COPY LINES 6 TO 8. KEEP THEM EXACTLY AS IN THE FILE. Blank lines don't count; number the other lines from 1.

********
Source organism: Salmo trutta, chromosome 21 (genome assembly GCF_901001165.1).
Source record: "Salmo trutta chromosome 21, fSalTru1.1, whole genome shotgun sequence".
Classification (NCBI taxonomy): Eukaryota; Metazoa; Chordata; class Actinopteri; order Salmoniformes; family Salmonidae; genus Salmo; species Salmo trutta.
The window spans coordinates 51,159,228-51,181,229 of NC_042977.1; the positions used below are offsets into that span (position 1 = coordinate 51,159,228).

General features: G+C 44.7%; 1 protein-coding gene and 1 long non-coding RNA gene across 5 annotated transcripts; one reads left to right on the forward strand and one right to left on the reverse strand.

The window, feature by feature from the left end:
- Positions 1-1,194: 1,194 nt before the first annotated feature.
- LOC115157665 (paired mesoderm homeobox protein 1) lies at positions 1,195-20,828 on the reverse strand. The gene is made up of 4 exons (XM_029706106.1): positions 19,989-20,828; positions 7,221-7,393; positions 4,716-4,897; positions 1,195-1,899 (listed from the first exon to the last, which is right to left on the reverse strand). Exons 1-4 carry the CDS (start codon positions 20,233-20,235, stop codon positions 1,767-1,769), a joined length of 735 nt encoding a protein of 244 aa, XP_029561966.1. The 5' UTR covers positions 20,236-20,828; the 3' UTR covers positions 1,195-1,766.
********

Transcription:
The window, feature by feature from the left end:
- Positions 1-1,194: 1,194 nt before the first annotated feature.
- LOC115157665 (paired mesoderm homeobox protein 1) lies at positions 1,195-20,828 on the reverse strand. The gene is made up of 4 exons (XM_029706106.1): positions 19,989-20,828; positions 7,221-7,393; positions 4,716-4,897; positions 1,195-1,899 (listed from the first exon to the last, which is right to left on the reverse strand). Exons 1-4 carry the CDS (start codon positions 20,233-20,235, stop codon positions 1,767-1,769), a joined length of 735 nt encoding a protein of 244 aa, XP_029561966.1. The 5' UTR covers positions 20,236-20,828; the 3' UTR covers positions 1,195-1,766.